BEST OF 2018: Part 1 – 30-21

At least several people like to read my countdown of the year’s finest music around the festive season and I’m also fond of having a record of my preferences, so here goes a rather more compact format for the class of 2018. It has been a very busy December round these parts and so my traditional post by post reveal went out of the window. Instead, I’m going to go with some picture montages, rambling paragraphs and streaming links across three posts. As always, I’d love to know if you discover anything as a result of reading this or if you think I’ve criminally overlooked something. All suggestions welcome. Right then, shall we?

One of the joys of the occasional status I now possess as a music reviewer is that I can pop my head above the parapet as and when things strike me as interesting. This can mean wonderful stuff from my favourite bands or the chance to arrange some words in response to a collaborative effort by Sting and Shaggy. This actually happened, fact fans. As such, certain names will initiate a quick pitching email and such was the case with Number 30: Tell Me How You Really Feel’ by Courtney Barnett. In the review, I described it as “a slow-burning triumph” and that still rings true for me. It didn’t leap out at me at the time, but I have periodically revisited it across the year. Lyrics like “indecision rots like a bag of last week’s meat and I guess it’s hard to keep everybody happy,” are a delight and offer an obvious link from her previous record, even if the shiny jangle has been dialled back more than a bit.

For some people, 2018 has been the year of trying to figure out what happened to the luscious, sparse melody of Sub Pop favourites Low. They need not have spent so long pondering, as the luscious, sparse melody of Sub Pop types Luluc would likely scratch that itch. An Australian duo with a languid folk sound, opener ‘Spring‘ on Number 29: ‘Sculptor‘ by Luluc is an aural hug of the highest order while ‘Moon Girl‘ tiptoes around gloriously. It certainly suits a certain type of mood, but it’s a very fine album indeed.

Those who enjoyed last year’s Number 28 album by Molly Burch will likely enjoy this year’s Number 28: ‘First Flower’ by Molly Burch. Picking up where ‘Please Be Mine’ left off, this second outing features the cascading chorus of ‘Candy’, lilting jangle of ‘Wild’ and hiccuping rhythm of ‘True Love’. At times, it’s a little like if the idea behind the sound of She & Him had actually really, really worked, instead of being rather cynically shit. A joy of an album, but one which particularly suits sunshine.

Regular readers will know that I’m never happy unless I’ve got a jazz/pop/prog record on the go and 2018’s offering is Number 27: ‘Phase’ by Mildlife. It’s all the rage with the ‘online folk’, don’t you know, and vinyl copies have been hard to track down at times. Think Hot Chip going in on Stevie Wonder’s synth era with a fondness for a decent disco stomp thrown in for good measure. I’m not sure I could do it justice in 500 words, let alone a few sentences, but it needs to be heard. I suspect you’ll either love it or hate it. Hard to imagine anyone being utterly ambivalent about ‘Phase’. Start with ‘The Magnificent Moon’.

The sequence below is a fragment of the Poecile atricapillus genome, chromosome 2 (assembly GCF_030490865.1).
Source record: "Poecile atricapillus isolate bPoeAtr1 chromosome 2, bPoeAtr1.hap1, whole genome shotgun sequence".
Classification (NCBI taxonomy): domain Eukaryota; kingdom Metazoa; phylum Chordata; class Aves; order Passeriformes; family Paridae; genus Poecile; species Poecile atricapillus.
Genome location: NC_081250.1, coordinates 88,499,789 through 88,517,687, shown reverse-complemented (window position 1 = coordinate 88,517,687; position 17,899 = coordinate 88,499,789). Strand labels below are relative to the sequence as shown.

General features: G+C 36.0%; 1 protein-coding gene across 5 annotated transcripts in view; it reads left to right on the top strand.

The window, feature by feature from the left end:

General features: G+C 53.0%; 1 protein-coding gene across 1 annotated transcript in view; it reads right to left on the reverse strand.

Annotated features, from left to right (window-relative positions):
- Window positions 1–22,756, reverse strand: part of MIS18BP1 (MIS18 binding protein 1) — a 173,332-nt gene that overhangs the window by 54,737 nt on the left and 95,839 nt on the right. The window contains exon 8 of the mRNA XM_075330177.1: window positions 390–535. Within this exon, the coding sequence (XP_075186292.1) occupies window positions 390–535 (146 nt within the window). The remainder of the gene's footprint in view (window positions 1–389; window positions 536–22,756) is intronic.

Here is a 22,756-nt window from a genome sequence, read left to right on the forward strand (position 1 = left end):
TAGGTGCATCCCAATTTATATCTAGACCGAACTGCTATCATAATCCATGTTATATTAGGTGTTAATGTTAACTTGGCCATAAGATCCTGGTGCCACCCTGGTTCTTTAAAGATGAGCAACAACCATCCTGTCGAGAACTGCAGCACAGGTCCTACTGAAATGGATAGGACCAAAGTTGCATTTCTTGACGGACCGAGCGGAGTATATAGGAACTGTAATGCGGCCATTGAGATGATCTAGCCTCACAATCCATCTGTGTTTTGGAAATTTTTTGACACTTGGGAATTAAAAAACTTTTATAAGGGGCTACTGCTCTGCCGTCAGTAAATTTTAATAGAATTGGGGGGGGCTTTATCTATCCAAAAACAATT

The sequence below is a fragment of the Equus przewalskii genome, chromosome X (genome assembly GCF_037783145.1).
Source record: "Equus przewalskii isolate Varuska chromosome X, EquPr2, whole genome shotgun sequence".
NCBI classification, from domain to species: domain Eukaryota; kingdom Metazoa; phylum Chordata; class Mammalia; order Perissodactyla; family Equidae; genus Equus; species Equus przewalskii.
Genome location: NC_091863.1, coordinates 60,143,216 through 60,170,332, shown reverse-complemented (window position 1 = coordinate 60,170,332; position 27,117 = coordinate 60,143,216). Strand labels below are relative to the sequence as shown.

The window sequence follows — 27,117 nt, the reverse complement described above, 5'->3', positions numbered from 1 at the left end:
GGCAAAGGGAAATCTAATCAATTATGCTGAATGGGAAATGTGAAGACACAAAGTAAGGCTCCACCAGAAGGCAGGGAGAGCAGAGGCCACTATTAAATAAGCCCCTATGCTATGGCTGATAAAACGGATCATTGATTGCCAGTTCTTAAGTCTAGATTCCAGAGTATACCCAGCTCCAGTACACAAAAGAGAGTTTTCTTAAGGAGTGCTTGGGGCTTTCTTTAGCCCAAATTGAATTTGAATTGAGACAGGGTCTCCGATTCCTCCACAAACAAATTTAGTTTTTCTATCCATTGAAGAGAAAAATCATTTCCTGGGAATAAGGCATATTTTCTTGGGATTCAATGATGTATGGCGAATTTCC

One of life’s great pleasures is browsing the wall displays in record shops, occasionally elevated to a place of sweet majesty when accompanied by some enthusiastic chat with the staff about current, less-obvious delights. Returning from a restorative jaunt to the unimaginably beautiful environs of West Wales in November, a pitstop in Cardiff meant only one thing: Spillers. Amongst the tote-bag load I acquired was Number 26: ‘Longest Shadow’ by Ivan Moult. The folk singer-songwriter genre can hide a multitude of sins and there are many dozens of uninspiring acts for every true gem, but Moult is one to cherish. From the ever-dependable team at Bubblewrap Collective, ‘Longest Shadow’ possesses a cover striking enough to draw me in at the counter and music involving enough to have convinced me to purchase within sixty seconds of opening track ‘Keep Cautious’. At times, he’s Ray LaMontagne without the years spent gargling glass and rough liquor, at others he’s ensconced in early Seventies Island Records. Utterly, utterly magical stuff to see you right in the dark hours of winter.

Ah, the Modfather. Dadrock. Look at that hair. Etc. Considering the baggage which adorns Paul Weller, what he has actually released in recent years is actually quite remarkable. The spark of energy that ran through 2005’s ‘As Is Now’ paved the way for ‘22 Dreams’, ‘Sonik Kicks’ and Number 25: ‘True Meanings‘ by Paul Weller. A musician who truly loves music, he has followed his muse for over a decade and taken some thoroughly enjoyable diversions as a result. This latest is launched by a glorious collaboration with Conor O’Brien of Villagers, ‘The Soul Searchers’, and features early teaser-track ‘Aspects’, which sounds like some fifty year old classic that is dizzyingly emotive. Largely a soulful acoustic set, Weller is in very fine voice and melodically at the top of his game. The cliches are a long way off on this occasion.

I simply haven’t had enough time with Number 24: ‘Aviary’ by Julia Holter to do it justice, but my encounters to date have been stirring enough for it to be safely ensconced in this list. At ninety minutes long, it was never going to be an easy listen. But, unlike so many albums that one suspects are worthy but not actually enjoyable, it commands your attention throughout. The sonic experimentation and vocal layers are a fairly logical, if rather rapid, evolution from previous outings ‘Loud City Song’ and ‘Have You In My Wilderness’, especially if you’re familiar with 2011’s ‘Tragedy’. Avoid the temptation to try and sample it – either listen to the whole thing or don’t.

Quietly producing solo albums of the standard of Number 23: ‘Yawn’ by Bill Ryder-Jones is pretty much the norm for this artist. Looking back, I’m not really sure why 2013’s ‘A Bad Wind Blows In My Heart’ and 2015’s ‘West Kirby County Primary’ weren’t in my end of year lists. Both have much to recommend, although neither are as good as his 2018 offering. Somnambulant chugging is perhaps to be expected of an album with this title and it definitely has more than a hint of shoegaze about it. However, now that the twats who like free gig tickets and need website hits have decided shoegaze is ok again, that can’t be misconstrued as an insult. ‘No One’s Trying To Kill You’ is possibly the highpoint and definitely the place to begin if you’re looking for a taster.